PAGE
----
I realize that I never properly gave a run-down of the January 27 concert.
I must say that I’m very pleased with how the concert turned out. I think that Marc and I gave a very good performance of all of the works on the program; and the audience was sizable and enthusiastic. Since I was the one performing, I can’t very well review the program, though I can say that I’m very, very happy with the turnout and the performance.
There are two things that I’m, unfortunately, not happy with.
1) The quality of the audio recording that we got isn’t very good. Normally, we hire a friend, Robert Bullington, to record our concerts, and his recording philosophy for concert music is to make it sounds as if the listener were in the front row. Hence, his recording company is called Front Row Seat Productions. I’m consistently thrilled with the quality of Robert’s recordings. He will absolutely be recording our next program.
This time, we decided to go with the in-house recording service in order to scale back on costs, which was a mistake. The sound tech did a fantastic job of miking me and Marc for the room, but I think that she didn’t process the mix at all before burning it to CD. Consequrently, the piano (which, it turns out was rather out of tune – something we didn’t notice at the time since we were in performance mode) sounds tinny, distant, and far too quiet; and I sound like I’m swallowing the microphone, which has absolutely no reverb, so every tiny flaw is made screamingly present. Although I promised the recording to all of the composers on the program, I’m frankly too embarrassed to send it to them. Instead, Marc and I will re-record the entire program in March.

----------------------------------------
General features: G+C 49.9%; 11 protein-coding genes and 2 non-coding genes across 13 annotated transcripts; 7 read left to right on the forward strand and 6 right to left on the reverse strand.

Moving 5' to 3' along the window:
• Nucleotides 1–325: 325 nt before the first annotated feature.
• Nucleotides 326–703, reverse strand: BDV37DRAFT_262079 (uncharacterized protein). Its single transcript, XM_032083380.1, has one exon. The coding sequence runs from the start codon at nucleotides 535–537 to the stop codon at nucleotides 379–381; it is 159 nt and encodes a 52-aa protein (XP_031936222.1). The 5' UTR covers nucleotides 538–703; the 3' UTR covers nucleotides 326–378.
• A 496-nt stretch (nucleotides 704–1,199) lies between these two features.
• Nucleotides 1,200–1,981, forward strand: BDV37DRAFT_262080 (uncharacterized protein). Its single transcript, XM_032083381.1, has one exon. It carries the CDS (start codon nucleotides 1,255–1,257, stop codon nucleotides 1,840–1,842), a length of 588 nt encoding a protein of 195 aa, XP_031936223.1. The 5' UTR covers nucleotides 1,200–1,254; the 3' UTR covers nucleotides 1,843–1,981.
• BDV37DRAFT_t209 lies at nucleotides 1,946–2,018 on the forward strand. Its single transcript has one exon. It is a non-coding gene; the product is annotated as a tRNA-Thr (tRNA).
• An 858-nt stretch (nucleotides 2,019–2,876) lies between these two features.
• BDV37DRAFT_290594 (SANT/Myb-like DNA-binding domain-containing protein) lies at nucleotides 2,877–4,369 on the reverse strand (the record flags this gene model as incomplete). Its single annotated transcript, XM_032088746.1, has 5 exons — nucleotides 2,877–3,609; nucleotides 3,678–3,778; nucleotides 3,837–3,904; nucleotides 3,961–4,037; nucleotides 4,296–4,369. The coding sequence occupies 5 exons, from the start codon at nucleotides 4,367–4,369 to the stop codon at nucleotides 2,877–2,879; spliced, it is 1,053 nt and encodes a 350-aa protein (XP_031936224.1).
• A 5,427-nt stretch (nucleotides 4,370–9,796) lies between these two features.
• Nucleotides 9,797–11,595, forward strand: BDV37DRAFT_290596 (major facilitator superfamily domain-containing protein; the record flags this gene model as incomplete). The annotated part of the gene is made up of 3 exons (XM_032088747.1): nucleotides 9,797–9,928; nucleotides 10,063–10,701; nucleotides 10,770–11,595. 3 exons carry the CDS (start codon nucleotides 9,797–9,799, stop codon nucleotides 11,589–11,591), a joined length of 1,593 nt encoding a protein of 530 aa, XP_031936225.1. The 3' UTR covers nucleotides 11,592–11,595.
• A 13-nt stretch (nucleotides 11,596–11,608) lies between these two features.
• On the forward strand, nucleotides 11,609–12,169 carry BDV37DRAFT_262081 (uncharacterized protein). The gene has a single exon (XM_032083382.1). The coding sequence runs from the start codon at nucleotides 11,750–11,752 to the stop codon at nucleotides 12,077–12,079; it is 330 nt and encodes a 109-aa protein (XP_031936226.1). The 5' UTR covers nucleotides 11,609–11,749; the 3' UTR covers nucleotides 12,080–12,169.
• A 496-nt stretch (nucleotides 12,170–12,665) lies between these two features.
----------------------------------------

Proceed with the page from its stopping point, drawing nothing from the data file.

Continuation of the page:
2) Someone (or, rather, several someones) who sat near the video camera talked regularly throughout the concert. Now, I don’t mind that people chit-chat while I perform – it’s a cabaret theatre, and there’s drinking going on. But I should hope that the people sitting right in front of a big piece of recording equipment could manage to keep their voices low enough to avoid being overheard. I got an email from the booking manager at The Duplex a few days after the concert letting me know what had happened with the video. The video engineer has apparently taken bits of the audio recording and synched it up with the video. I’m picking up the DVD this evening, when I’ll be able to judge the overall quality for myself. But I’m not optimistic since the audio recording that I sincerely don’t like is being used for some – if not all – of the video. My hope, after hearing the audio recording, was that we could pull the audio track from the DVD and use that as the recording, but no such luck.
Now I have to figure out where, when, and how to go about doing the re-recording next month. Bah.
We still love the space – everyone raved about the atmosphere and how wonderful it was! – but we’ll probably avoid the in-house audio service next time. It’s ideal for recordings of poppier things, but alas, not for recording what we do. Live and learn!